The real meaning of 5 U2 Song Lyrics
A classic rock song, can say anything and mean everything.
Look at Oasis's Wonderwall lyrics for example. It's basically a love song but without really actually meaning or saying anything.
To my mind, a really good song is one which has hidden depths - and those depths can usually be found in the lyrics and often in U2 songs.
Here's 5 U2 song lyrics that have some real meaning, and some real bite to them.
People often wonder why this song is called Pt II as they've never heard of a U2 song called God before. It's actually intended as a sequel to John Lennon's song called God.
Lennon's song refers to things he didn't believe in such as Hitler - Bono's version also refers to things that he also doesn't believe in but also goes on to refer to how pissed he was at the author Albert Goldman who wrote an unflattering biography of Lennon (and also a bio of Elvis, and given U2's love of Elvis, I'm not surprised Bono made the reference).
This one is a pretty obvious song, but newer U2 fans may not realise the historical context and meaning of this song.
It's an exploration of the conflict that can exist between the State, it's people and when religion gets thrown into the mix.
Inspired by two terrible occasions where soldiers shot civilians in Northen Ireland - the lyrics capture these moments crisply by invoking the cross fire that occurred between Ireland's conflicting religions and the military action that was taken - and by extension the State's role in the massacres.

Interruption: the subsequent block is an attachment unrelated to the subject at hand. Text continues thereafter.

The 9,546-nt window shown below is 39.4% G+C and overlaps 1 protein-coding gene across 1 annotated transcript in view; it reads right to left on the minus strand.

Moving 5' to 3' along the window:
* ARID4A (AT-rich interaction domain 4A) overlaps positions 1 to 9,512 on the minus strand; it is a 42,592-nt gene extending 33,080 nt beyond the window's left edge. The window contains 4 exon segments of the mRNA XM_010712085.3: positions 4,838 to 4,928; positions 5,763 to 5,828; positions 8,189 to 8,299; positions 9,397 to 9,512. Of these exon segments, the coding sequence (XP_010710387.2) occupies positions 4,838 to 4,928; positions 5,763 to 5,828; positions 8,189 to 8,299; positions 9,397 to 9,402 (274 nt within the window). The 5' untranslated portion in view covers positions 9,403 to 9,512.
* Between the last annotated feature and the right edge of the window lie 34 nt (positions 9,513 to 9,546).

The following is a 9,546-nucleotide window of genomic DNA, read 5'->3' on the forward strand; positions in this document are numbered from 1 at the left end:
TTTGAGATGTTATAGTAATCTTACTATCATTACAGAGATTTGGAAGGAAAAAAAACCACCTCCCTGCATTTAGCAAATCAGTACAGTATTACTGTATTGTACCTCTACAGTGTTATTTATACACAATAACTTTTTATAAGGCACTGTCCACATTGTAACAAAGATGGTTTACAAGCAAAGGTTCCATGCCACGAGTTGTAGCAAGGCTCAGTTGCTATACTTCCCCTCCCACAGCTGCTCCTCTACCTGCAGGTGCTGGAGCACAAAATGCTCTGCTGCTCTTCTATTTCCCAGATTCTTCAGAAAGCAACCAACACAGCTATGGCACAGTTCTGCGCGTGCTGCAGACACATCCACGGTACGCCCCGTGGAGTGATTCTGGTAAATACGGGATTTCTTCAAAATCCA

This is one of those songs that stray into the say anything, mean anything territory but U2 have put some real context around it to to ensure that it's lyrics are not misunderstood.
Dedicated to Aung San Suu Kyi, this song is a freedom song, dedicated to the exponent of democracy and freedom in Mynamar.
Poignantly during the 360 degree tour, U2 played this song at every concert and had supporters of Amnesty International come out on to the stage to show their support for Aung San Suu Kyi and U2's support for the people of Mynammar and their efforts to become a truly democratic society.
Despite stealing lyrics from "She's a rainbow" by the Rolling Stones, Spanish Eyes is a love song to Bono's wife Ali - and she is actually Irish thus confusing the heck out of many U2 fans.
However, it's often thought that Irish people do have eyes that have a hint of Spanish about them so perhaps that's want Bono's lyrics were trying to convey.
This b-side from The Joshua Tree era kind of complements The Sweetest Thing in the sense that it was also a b-side and also a love letter to Ali.
Zooropa is a really crazy song that opens the album of the same name.
Some fans have been confused by the lyrics of the song - they seem so mumble jumbled and make no sense.
The real meaning of the song can be determined when you realise the lyrics are a hodge podge of slogans from famous brands.
Zooropa's lyrics have a running theme of irony, tying in the "media overload" themes of the Zoo TV Tour into the context of a post-Berlin Wall Europe.
The song's lyrics touch on how modern technology can unite people as well as separates them from each other.
Want more? Check out U2 lyrics that explore Jesus, Yahweh and The Good Book.